Lake Effect Storm Iron
Output from the workstation ETA model
|Below you will find some comparisons of model
output from our workstation ETA model and radar data taken from the
Montague radar. The first three images compare model data with
radar data at one hour in the storm. The thumbnail at the bottom
of this page will take you to a link that is a loop of model data and
radar data at 1-hour intervals through 12 hours or so of this
storm. It is some pretty interesting data!
It is amazing to see how well the model did here. Now, that is not to say that numerical models do this well in every event. In fact, our forecaster's assessments of the mesoscale models for lake snows suggest that they hit the big ones pretty well with location and movement of the snowband, but are not very accurate in QPF, the amount of precipitation produced. In addition, when you begin to deal with more subtle events, numerical models may miss the event altogether.
It is the forecaster's responsibility to decide when and where these models may be going awry. The forecast process involves the combination of several forecasters, working together as a team, analyzing all available data, using the best practices of forecast knowledge, rules of thumb, pattern recognition, and the latest technology to develop the forecast for what the atmosphere will look like in the future. Hopefully, the new technology that is developed and used in NWS forecast offices will continue to improve the final product for our users.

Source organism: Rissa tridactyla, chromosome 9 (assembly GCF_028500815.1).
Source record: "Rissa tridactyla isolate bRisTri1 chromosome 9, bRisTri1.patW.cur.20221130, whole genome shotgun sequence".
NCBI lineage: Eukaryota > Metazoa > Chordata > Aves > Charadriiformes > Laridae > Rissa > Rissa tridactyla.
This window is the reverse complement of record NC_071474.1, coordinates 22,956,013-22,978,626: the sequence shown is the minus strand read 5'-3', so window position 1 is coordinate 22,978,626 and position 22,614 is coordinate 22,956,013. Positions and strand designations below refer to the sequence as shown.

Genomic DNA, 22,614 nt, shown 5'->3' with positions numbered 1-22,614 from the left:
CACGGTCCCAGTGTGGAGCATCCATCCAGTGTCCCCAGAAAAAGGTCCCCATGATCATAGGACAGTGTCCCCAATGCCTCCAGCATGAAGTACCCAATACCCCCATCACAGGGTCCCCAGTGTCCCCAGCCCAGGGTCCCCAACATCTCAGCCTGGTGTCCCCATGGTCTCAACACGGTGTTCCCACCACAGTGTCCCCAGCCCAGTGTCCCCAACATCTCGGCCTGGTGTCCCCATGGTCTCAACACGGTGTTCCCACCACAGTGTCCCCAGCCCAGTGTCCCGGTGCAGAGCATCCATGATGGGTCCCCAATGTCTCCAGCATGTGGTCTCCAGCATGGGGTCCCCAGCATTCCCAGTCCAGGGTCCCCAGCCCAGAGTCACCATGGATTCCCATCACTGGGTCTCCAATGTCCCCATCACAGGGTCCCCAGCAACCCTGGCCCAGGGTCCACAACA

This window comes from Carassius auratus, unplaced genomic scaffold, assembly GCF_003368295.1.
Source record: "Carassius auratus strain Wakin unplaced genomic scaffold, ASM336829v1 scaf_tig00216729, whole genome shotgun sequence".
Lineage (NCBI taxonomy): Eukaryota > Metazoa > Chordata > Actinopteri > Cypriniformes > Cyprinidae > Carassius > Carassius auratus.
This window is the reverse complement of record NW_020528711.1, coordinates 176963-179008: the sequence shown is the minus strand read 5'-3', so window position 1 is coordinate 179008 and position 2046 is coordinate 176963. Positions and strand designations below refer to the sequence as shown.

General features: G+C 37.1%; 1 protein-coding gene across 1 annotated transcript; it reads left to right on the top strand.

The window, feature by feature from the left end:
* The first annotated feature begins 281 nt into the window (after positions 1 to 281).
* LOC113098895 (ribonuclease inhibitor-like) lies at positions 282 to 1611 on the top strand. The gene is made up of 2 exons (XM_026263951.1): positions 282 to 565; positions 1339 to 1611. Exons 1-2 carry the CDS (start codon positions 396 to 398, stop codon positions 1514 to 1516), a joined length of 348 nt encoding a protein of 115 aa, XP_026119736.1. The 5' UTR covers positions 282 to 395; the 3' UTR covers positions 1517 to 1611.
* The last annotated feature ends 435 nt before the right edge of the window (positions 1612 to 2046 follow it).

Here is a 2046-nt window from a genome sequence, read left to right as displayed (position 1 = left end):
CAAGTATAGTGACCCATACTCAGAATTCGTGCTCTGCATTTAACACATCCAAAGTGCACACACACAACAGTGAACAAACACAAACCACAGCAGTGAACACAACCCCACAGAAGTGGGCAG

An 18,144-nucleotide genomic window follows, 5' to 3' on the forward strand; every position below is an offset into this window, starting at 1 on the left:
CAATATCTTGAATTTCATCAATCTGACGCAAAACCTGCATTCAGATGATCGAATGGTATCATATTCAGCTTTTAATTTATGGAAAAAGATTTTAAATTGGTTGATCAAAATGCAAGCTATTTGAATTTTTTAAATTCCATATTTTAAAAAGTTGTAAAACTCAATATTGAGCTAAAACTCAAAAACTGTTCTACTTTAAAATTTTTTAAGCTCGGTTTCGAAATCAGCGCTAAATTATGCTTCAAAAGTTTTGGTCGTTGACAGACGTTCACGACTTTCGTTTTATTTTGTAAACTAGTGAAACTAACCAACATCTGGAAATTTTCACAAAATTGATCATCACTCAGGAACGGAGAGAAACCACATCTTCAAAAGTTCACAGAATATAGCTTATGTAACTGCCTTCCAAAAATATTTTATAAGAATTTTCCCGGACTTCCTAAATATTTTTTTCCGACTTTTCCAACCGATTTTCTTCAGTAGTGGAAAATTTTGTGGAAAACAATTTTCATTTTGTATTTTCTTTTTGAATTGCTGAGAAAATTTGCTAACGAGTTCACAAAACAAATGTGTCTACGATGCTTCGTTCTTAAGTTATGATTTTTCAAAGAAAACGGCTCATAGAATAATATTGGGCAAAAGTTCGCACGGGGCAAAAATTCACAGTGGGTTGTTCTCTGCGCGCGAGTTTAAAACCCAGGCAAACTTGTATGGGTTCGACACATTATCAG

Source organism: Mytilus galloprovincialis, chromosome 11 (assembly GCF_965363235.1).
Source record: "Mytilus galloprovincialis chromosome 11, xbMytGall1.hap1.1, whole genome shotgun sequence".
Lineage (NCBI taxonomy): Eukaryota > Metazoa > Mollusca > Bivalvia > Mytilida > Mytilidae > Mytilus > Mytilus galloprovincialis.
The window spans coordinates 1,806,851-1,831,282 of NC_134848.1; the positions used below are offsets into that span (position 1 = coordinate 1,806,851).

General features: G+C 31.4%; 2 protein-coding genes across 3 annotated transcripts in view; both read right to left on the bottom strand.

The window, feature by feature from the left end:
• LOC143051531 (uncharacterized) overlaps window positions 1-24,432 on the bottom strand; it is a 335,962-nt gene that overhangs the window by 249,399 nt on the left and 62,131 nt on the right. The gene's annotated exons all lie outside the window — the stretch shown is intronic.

|Workstation ETA 1-hour Precip. (.01 inches) ending 1:00PM Thu, Jan 29th.|
|Here you can see the model output of liquid-equivalent precipitation for a 1-hour timeframe ending at 1:00Pm on Thursday, January 29th. The edges of the contours are not smoothed, they are a result of the grid spacing at this scale. Don't forget, we are working on a scale of weather features that is far below the large scale weather systems that make the weather. The heavier snow from this band is only about 10 miles wide, on the scale of a large summertime thunderstorm!|
|Montague radar reflectivity at 1:00PM on Thu, Jan 29th.|
|Here you can see the radar output from the Montague radar. The radar will not see the entire snowband, it eventually overshoots the tops of the storm as the beam gets farther away. That is why we use a network of radars to monitor the action.|
ETA 1-hour Precip. (.01 inches) ending 1:00PM Thu, Jan 29th.
Montague radar reflectivity at 1:00PM on Thu, Jan 29th.
|Here you can see the model output of liquid-equivalent precipitation for a 1-hour timeframe ending at 1:00Pm on Thursday, January 29th and the corresponding real-world weather, the Montague radar reflectivity at 1:00PM. The model simulation of where the snowband should be during that hour before this radar image was taken, shows amazingly good agreement with the real world!|
Click on the link below get a great loop of the storm